This shot of Morgan nonchalantly trotting through town on his steed sure brings back memories of riding down Armadillo’s street with John Marston in the first Redemption. As before, horses are hitched to wooden posts when they’re not being ridden. More interesting is the gunsmith store on the left. The shopfront sign reads ‘R.L. Dalton’, with a message below reading ‘Weapons sold. All items bought.’ This seems to hint at a time of poverty, but is also a nod to a real gang of outlaws from the 1890s called the Daltons (naturally). The gang primarily consisted of three brothers, who specialised in bank and train robberies; we’re sure they’d get on famously with Morgan. Most of the gang was wiped out during a failed robbery in Kansas circa 1892.

“I’ll keep her in black”


Next up, we see Morgan casually threatening a young man whose father has presumably died; it looks like the poor boy’s mother is grieving in a nearby cemetery at the 00:33 mark. Whether this dude is on Arthur’s ledger or not is unclear, yet what does seem certain is that Rockstar’s latest outlaw is kind of a jerk. “Maybe when your mother’s finished mourning your father,” Morgan callously hisses, “I’ll keep her in black… on your behalf.”

Now, John Marston was no saint, but he was consistently sympathetic and usually quite honourable. Arthur, on the other hand, seems to take real pleasure in threatening folk, and his general demeanour seems to be cockier and more confrontational than the original Redemption’s doomed cowboy.

The great train robbery


Now this is what we’re talking about. It just wouldn’t be a Western without outlaws holding up some poor choo-choo. The trailer briefly shows Morgan and other gang members hiding in a forest, before quickly ambushing a train – forcing it to stop by parking a carriage on the tracks – then pistol-whipping one of its passengers. No wonder Morgan quips, “We’ve got lawmen in three different states after us.” Considering Morgan seems to be backed up by a number of outlaws, could these train robberies act as a take on GTA 5’s sweeping heist missions? The prospect of picking a crew and planning when and where to strike a locomotive is mighty exciting.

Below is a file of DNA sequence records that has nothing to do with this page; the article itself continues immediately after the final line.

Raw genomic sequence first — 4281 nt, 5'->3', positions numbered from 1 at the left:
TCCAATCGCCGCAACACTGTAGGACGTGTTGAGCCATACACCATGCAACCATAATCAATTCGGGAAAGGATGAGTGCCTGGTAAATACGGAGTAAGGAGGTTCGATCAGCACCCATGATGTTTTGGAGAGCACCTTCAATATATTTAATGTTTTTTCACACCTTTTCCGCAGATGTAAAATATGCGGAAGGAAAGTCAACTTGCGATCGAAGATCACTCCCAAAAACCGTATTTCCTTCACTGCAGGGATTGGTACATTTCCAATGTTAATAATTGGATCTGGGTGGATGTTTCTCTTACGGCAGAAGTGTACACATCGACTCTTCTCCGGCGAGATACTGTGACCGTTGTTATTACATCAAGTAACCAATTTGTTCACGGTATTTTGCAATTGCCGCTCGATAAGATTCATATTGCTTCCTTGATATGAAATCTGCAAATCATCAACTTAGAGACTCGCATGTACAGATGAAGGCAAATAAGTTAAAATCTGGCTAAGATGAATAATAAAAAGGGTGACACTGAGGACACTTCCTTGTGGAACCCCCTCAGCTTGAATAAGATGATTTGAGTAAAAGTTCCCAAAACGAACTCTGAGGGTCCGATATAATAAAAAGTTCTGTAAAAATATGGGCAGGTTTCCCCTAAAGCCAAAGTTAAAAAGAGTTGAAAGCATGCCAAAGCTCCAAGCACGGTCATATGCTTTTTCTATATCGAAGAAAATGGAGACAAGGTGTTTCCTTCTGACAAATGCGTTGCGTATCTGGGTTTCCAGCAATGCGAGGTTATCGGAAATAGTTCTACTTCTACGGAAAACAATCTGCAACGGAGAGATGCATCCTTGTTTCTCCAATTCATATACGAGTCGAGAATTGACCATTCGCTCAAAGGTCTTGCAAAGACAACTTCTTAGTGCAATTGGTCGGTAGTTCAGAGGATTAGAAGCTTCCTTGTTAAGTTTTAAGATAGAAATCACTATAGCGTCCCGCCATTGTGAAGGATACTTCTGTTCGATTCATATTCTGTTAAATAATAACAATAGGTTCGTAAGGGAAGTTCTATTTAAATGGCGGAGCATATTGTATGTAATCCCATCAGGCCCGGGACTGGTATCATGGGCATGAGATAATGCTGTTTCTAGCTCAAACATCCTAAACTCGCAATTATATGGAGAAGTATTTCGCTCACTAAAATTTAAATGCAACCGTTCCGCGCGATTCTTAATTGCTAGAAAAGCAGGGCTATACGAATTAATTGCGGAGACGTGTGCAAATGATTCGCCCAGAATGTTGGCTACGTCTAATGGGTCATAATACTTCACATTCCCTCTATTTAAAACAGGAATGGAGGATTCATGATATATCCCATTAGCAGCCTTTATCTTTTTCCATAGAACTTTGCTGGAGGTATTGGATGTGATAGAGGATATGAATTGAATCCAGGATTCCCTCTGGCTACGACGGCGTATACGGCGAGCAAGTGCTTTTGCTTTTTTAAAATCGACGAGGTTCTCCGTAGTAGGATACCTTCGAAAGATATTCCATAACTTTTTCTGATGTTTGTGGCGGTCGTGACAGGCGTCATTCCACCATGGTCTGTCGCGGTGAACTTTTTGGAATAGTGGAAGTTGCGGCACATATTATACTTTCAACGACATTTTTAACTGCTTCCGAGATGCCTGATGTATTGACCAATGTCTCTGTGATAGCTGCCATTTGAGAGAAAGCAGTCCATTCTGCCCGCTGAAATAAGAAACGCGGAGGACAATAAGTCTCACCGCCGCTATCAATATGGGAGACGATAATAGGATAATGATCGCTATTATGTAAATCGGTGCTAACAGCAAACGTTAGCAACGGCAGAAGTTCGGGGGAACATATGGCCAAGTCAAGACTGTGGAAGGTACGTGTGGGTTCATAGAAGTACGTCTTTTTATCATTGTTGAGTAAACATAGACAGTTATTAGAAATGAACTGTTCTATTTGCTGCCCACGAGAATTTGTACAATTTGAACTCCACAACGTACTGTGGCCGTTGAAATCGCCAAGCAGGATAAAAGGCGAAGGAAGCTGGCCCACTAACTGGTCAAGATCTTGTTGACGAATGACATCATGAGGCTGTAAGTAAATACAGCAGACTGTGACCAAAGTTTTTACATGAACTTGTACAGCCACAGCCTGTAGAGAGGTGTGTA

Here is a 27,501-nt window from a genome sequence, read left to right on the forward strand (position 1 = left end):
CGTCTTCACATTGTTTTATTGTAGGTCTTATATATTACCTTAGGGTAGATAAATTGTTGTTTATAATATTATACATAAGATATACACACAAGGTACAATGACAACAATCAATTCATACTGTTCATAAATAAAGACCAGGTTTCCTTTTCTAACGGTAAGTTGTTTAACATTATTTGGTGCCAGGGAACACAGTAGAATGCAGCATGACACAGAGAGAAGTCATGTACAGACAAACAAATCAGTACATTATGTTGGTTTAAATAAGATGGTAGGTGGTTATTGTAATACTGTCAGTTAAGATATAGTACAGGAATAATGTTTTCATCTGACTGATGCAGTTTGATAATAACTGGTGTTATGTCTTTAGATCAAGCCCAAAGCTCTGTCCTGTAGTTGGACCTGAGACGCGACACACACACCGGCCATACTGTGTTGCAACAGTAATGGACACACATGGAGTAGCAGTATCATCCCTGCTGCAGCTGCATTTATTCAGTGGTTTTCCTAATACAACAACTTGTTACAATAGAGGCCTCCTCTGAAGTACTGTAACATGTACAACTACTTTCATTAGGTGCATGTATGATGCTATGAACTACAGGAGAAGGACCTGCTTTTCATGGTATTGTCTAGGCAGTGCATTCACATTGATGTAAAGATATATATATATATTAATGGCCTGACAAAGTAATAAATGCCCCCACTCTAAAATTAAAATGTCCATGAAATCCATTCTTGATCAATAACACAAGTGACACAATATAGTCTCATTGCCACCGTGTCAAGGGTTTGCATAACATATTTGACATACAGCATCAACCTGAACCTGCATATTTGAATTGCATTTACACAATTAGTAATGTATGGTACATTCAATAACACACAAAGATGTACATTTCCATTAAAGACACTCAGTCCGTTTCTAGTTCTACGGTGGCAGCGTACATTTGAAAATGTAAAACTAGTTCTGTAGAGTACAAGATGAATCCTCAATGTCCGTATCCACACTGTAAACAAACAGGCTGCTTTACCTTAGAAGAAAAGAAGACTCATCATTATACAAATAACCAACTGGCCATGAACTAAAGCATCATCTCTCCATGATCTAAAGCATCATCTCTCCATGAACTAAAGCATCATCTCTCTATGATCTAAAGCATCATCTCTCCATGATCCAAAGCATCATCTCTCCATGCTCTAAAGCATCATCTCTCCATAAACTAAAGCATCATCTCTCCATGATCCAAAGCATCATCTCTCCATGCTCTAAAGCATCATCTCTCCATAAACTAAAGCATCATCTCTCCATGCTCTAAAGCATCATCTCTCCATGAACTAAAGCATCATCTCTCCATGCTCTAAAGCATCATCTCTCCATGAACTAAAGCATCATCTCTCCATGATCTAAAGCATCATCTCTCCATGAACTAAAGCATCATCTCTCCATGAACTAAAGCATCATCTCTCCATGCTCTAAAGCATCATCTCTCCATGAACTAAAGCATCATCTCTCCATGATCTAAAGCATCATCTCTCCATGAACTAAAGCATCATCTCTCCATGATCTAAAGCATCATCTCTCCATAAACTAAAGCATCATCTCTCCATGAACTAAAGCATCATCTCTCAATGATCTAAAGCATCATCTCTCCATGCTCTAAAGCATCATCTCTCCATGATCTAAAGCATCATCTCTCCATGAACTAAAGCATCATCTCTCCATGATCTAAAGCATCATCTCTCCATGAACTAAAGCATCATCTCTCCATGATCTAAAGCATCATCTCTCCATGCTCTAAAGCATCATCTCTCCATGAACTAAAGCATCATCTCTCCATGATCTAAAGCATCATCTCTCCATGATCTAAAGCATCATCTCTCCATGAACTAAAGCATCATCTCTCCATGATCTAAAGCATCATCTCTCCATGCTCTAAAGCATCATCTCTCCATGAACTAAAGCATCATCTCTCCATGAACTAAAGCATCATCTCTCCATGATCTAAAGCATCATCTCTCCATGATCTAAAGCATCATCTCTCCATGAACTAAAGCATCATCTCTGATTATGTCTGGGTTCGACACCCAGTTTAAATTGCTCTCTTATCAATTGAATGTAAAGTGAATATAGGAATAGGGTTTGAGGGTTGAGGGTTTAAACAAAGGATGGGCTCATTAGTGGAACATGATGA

Tree of life


Moments later, we see a fleeting but beautiful shot of three figures riding over the crest of a hill as the sun rises. Slightly in front of them lies a sad-looking tree that appears to have been torn in half by a lightning strike. GTA 5’s dynamic weather system could produce some visually spectacular storms, but downpour or lightning would never physically damage the environment. Could this brief scene indicate that Redemption 2 has more fully fleshed-out weather, where harsh storms can physically transform the environment? It seems ambitious, but it would be one hell of a cool feature if Rockstar could pull it off.

Snow joke


The fluffy white stuff isn’t something you’d really associate with the original Redemption, but looking at this shot 47 seconds in, the sequel seemingly loves snow. The closest you got to this sort of weather in Marston’s game was some frost-covered hills in the Tall Trees area, but the snow here is up to the horses’ knees. Once again, this points to Red Dead Redemption 2 having a far more visually varied map than the first game.

Point-bank range


Around 50 seconds into the trailer, we see Morgan holding up a bank manager, seemingly forcing the helpless fellow to open up some safe deposit boxes. Presumably, this robbery doesn’t go off without a hitch, because later on we see Morgan blowing up what look to be the same deposit boxes with explosives. Robbing local banks in the first Redemption could help you line Marston’s pockets, but there was never really a central story mission focused around a big bank robbery. Here’s to hoping the sequel has bank heists on par with GTA 4’s Heat-inspired ‘Three Leaf Clover’ mission.